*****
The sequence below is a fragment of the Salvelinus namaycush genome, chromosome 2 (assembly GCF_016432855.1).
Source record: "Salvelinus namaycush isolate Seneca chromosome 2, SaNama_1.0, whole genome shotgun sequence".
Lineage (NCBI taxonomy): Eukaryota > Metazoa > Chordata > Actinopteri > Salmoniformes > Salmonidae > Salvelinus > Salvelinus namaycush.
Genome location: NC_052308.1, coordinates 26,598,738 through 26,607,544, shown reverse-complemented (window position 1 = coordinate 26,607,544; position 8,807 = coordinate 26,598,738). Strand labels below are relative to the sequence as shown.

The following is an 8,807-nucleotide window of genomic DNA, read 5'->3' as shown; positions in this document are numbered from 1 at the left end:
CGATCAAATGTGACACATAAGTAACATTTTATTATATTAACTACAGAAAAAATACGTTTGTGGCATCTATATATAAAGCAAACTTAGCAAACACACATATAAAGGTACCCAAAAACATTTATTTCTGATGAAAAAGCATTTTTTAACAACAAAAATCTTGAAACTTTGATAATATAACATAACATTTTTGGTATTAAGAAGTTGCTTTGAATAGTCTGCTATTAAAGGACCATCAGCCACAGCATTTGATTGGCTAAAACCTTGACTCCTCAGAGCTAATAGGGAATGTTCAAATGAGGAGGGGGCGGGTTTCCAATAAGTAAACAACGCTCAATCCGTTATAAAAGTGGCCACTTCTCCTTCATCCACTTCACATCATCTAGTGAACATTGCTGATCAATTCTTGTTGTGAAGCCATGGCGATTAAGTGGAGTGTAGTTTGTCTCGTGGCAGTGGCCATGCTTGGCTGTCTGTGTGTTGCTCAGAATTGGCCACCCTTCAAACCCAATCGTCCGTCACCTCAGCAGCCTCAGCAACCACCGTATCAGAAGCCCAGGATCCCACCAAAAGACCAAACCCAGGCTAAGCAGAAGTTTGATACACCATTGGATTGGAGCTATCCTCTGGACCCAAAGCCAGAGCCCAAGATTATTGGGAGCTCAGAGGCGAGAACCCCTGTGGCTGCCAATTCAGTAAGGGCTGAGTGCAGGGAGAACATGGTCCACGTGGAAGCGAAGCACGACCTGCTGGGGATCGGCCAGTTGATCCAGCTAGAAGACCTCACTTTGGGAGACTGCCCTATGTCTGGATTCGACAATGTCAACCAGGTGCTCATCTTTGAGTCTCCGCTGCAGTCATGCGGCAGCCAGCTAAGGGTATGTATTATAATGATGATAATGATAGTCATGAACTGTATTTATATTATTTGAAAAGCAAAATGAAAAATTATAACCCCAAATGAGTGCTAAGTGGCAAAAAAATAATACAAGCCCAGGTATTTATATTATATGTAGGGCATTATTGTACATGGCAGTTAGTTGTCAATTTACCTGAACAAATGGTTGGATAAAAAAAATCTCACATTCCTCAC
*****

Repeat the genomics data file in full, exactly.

The sequence below is a fragment of the Salvelinus namaycush genome, chromosome 2 (assembly GCF_016432855.1).
Source record: "Salvelinus namaycush isolate Seneca chromosome 2, SaNama_1.0, whole genome shotgun sequence".
Lineage (NCBI taxonomy): Eukaryota > Metazoa > Chordata > Actinopteri > Salmoniformes > Salmonidae > Salvelinus > Salvelinus namaycush.
Genome location: NC_052308.1, coordinates 26,598,738 through 26,607,544, shown reverse-complemented (window position 1 = coordinate 26,607,544; position 8,807 = coordinate 26,598,738). Strand labels below are relative to the sequence as shown.

The following is an 8,807-nucleotide window of genomic DNA, read 5'->3' as shown; positions in this document are numbered from 1 at the left end:
CGATCAAATGTGACACATAAGTAACATTTTATTATATTAACTACAGAAAAAATACGTTTGTGGCATCTATATATAAAGCAAACTTAGCAAACACACATATAAAGGTACCCAAAAACATTTATTTCTGATGAAAAAGCATTTTTTAACAACAAAAATCTTGAAACTTTGATAATATAACATAACATTTTTGGTATTAAGAAGTTGCTTTGAATAGTCTGCTATTAAAGGACCATCAGCCACAGCATTTGATTGGCTAAAACCTTGACTCCTCAGAGCTAATAGGGAATGTTCAAATGAGGAGGGGGCGGGTTTCCAATAAGTAAACAACGCTCAATCCGTTATAAAAGTGGCCACTTCTCCTTCATCCACTTCACATCATCTAGTGAACATTGCTGATCAATTCTTGTTGTGAAGCCATGGCGATTAAGTGGAGTGTAGTTTGTCTCGTGGCAGTGGCCATGCTTGGCTGTCTGTGTGTTGCTCAGAATTGGCCACCCTTCAAACCCAATCGTCCGTCACCTCAGCAGCCTCAGCAACCACCGTATCAGAAGCCCAGGATCCCACCAAAAGACCAAACCCAGGCTAAGCAGAAGTTTGATACACCATTGGATTGGAGCTATCCTCTGGACCCAAAGCCAGAGCCCAAGATTATTGGGAGCTCAGAGGCGAGAACCCCTGTGGCTGCCAATTCAGTAAGGGCTGAGTGCAGGGAGAACATGGTCCACGTGGAAGCGAAGCACGACCTGCTGGGGATCGGCCAGTTGATCCAGCTAGAAGACCTCACTTTGGGAGACTGCCCTATGTCTGGATTCGACAATGTCAACCAGGTGCTCATCTTTGAGTCTCCGCTGCAGTCATGCGGCAGCCAGCTAAGGGTATGTATTATAATGATGATAATGATAGTCATGAACTGTATTTATATTATTTGAAAAGCAAAATGAAAAATTATAACCCCAAATGAGTGCTAAGTGGCAAAAAAATAATACAAGCCCAGGTATTTATATTATATGTAGGGCATTATTGTACATGGCAGTTAGTTGTCAATTTACCTGAACAAATGGTTGGATAAAAAAAATCTCACATTCCTCAC